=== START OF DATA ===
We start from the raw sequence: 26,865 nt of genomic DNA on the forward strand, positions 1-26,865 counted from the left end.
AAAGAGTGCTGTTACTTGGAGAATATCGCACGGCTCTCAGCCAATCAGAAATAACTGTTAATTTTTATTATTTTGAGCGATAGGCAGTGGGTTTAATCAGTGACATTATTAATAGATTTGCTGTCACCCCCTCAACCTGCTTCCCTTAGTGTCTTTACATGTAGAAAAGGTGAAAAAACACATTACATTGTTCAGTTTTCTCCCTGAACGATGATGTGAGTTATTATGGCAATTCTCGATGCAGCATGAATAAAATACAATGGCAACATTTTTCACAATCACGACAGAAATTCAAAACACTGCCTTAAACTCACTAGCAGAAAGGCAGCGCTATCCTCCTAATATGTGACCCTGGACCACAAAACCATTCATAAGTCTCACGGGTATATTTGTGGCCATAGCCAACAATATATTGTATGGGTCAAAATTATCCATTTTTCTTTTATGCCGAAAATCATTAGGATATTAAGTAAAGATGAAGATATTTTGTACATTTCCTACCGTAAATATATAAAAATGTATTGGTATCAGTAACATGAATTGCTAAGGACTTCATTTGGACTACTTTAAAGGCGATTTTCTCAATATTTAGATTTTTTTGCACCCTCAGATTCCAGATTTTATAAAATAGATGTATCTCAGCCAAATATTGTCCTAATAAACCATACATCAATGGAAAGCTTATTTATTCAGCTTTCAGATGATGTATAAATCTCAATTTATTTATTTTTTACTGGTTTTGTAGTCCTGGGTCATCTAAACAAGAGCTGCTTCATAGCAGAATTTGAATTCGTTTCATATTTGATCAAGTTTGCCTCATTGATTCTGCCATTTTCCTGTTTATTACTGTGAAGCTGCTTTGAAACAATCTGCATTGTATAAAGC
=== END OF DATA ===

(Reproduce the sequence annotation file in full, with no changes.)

We start from the raw sequence: 26,865 nt of genomic DNA on the forward strand, positions 1-26,865 counted from the left end.
AAAGAGTGCTGTTACTTGGAGAATATCGCACGGCTCTCAGCCAATCAGAAATAACTGTTAATTTTTATTATTTTGAGCGATAGGCAGTGGGTTTAATCAGTGACATTATTAATAGATTTGCTGTCACCCCCTCAACCTGCTTCCCTTAGTGTCTTTACATGTAGAAAAGGTGAAAAAACACATTACATTGTTCAGTTTTCTCCCTGAACGATGATGTGAGTTATTATGGCAATTCTCGATGCAGCATGAATAAAATACAATGGCAACATTTTTCACAATCACGACAGAAATTCAAAACACTGCCTTAAACTCACTAGCAGAAAGGCAGCGCTATCCTCCTAATATGTGACCCTGGACCACAAAACCATTCATAAGTCTCACGGGTATATTTGTGGCCATAGCCAACAATATATTGTATGGGTCAAAATTATCCATTTTTCTTTTATGCCGAAAATCATTAGGATATTAAGTAAAGATGAAGATATTTTGTACATTTCCTACCGTAAATATATAAAAATGTATTGGTATCAGTAACATGAATTGCTAAGGACTTCATTTGGACTACTTTAAAGGCGATTTTCTCAATATTTAGATTTTTTTGCACCCTCAGATTCCAGATTTTATAAAATAGATGTATCTCAGCCAAATATTGTCCTAATAAACCATACATCAATGGAAAGCTTATTTATTCAGCTTTCAGATGATGTATAAATCTCAATTTATTTATTTTTTACTGGTTTTGTAGTCCTGGGTCATCTAAACAAGAGCTGCTTCATAGCAGAATTTGAATTCGTTTCATATTTGATCAAGTTTGCCTCATTGATTCTGCCATTTTCCTGTTTATTACTGTGAAGCTGCTTTGAAACAATCTGCATTGTATAAAGC